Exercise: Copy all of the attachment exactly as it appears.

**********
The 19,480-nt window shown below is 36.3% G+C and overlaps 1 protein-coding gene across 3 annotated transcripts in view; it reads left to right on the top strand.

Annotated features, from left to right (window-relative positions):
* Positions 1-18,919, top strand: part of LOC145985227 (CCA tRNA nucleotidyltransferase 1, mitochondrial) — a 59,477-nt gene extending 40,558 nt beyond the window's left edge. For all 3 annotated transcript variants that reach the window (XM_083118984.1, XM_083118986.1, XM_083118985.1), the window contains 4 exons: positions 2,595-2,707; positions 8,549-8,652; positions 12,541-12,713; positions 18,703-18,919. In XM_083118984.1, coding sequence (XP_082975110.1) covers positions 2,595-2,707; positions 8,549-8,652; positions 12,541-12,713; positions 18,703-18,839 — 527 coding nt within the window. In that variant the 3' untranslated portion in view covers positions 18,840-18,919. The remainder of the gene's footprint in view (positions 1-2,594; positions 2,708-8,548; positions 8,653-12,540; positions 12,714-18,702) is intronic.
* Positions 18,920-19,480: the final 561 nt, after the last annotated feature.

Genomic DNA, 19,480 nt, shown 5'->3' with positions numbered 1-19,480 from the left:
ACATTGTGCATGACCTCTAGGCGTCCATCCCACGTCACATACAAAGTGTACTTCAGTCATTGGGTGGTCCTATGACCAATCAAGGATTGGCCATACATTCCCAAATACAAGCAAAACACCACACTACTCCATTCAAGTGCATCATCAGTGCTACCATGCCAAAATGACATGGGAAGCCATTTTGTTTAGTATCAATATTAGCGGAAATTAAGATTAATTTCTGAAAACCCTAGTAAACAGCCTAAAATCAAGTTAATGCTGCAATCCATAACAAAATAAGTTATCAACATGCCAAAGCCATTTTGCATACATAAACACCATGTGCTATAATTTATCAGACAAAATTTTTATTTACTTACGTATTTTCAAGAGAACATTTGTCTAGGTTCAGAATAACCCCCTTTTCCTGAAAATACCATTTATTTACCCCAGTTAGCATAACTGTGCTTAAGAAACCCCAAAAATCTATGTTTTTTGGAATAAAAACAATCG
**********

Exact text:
The 19,480-nt window shown below is 36.3% G+C and overlaps 1 protein-coding gene across 3 annotated transcripts in view; it reads left to right on the top strand.

Annotated features, from left to right (window-relative positions):
* Positions 1-18,919, top strand: part of LOC145985227 (CCA tRNA nucleotidyltransferase 1, mitochondrial) — a 59,477-nt gene extending 40,558 nt beyond the window's left edge. For all 3 annotated transcript variants that reach the window (XM_083118984.1, XM_083118986.1, XM_083118985.1), the window contains 4 exons: positions 2,595-2,707; positions 8,549-8,652; positions 12,541-12,713; positions 18,703-18,919. In XM_083118984.1, coding sequence (XP_082975110.1) covers positions 2,595-2,707; positions 8,549-8,652; positions 12,541-12,713; positions 18,703-18,839 — 527 coding nt within the window. In that variant the 3' untranslated portion in view covers positions 18,840-18,919. The remainder of the gene's footprint in view (positions 1-2,594; positions 2,708-8,548; positions 8,653-12,540; positions 12,714-18,702) is intronic.
* Positions 18,920-19,480: the final 561 nt, after the last annotated feature.

Genomic DNA, 19,480 nt, shown 5'->3' with positions numbered 1-19,480 from the left:
ACATTGTGCATGACCTCTAGGCGTCCATCCCACGTCACATACAAAGTGTACTTCAGTCATTGGGTGGTCCTATGACCAATCAAGGATTGGCCATACATTCCCAAATACAAGCAAAACACCACACTACTCCATTCAAGTGCATCATCAGTGCTACCATGCCAAAATGACATGGGAAGCCATTTTGTTTAGTATCAATATTAGCGGAAATTAAGATTAATTTCTGAAAACCCTAGTAAACAGCCTAAAATCAAGTTAATGCTGCAATCCATAACAAAATAAGTTATCAACATGCCAAAGCCATTTTGCATACATAAACACCATGTGCTATAATTTATCAGACAAAATTTTTATTTACTTACGTATTTTCAAGAGAACATTTGTCTAGGTTCAGAATAACCCCCTTTTCCTGAAAATACCATTTATTTACCCCAGTTAGCATAACTGTGCTTAAGAAACCCCAAAAATCTATGTTTTTTGGAATAAAAACAATCG